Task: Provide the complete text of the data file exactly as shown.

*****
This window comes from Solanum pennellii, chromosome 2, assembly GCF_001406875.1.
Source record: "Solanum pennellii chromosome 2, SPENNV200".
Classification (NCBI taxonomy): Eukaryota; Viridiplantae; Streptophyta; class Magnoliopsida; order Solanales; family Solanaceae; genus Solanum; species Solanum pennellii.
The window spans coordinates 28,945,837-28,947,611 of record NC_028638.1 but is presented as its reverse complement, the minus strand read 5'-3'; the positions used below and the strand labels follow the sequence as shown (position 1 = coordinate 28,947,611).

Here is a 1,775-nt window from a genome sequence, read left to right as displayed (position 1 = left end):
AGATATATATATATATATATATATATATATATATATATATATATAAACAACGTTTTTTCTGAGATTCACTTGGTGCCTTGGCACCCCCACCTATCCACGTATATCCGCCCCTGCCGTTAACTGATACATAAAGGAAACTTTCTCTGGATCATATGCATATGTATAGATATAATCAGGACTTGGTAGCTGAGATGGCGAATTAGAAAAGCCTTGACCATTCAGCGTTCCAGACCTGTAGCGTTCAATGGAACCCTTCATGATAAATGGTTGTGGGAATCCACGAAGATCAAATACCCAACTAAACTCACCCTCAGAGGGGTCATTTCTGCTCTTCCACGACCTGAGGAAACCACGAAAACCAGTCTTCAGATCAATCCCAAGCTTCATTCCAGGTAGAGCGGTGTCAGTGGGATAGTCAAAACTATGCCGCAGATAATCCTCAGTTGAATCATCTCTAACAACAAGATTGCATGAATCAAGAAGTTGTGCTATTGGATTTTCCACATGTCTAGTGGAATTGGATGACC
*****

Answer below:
This window comes from Solanum pennellii, chromosome 2, assembly GCF_001406875.1.
Source record: "Solanum pennellii chromosome 2, SPENNV200".
Classification (NCBI taxonomy): Eukaryota; Viridiplantae; Streptophyta; class Magnoliopsida; order Solanales; family Solanaceae; genus Solanum; species Solanum pennellii.
The window spans coordinates 28,945,837-28,947,611 of record NC_028638.1 but is presented as its reverse complement, the minus strand read 5'-3'; the positions used below and the strand labels follow the sequence as shown (position 1 = coordinate 28,947,611).

Here is a 1,775-nt window from a genome sequence, read left to right as displayed (position 1 = left end):
AGATATATATATATATATATATATATATATATATATATATATATAAACAACGTTTTTTCTGAGATTCACTTGGTGCCTTGGCACCCCCACCTATCCACGTATATCCGCCCCTGCCGTTAACTGATACATAAAGGAAACTTTCTCTGGATCATATGCATATGTATAGATATAATCAGGACTTGGTAGCTGAGATGGCGAATTAGAAAAGCCTTGACCATTCAGCGTTCCAGACCTGTAGCGTTCAATGGAACCCTTCATGATAAATGGTTGTGGGAATCCACGAAGATCAAATACCCAACTAAACTCACCCTCAGAGGGGTCATTTCTGCTCTTCCACGACCTGAGGAAACCACGAAAACCAGTCTTCAGATCAATCCCAAGCTTCATTCCAGGTAGAGCGGTGTCAGTGGGATAGTCAAAACTATGCCGCAGATAATCCTCAGTTGAATCATCTCTAACAACAAGATTGCATGAATCAAGAAGTTGTGCTATTGGATTTTCCACATGTCTAGTGGAATTGGATGACC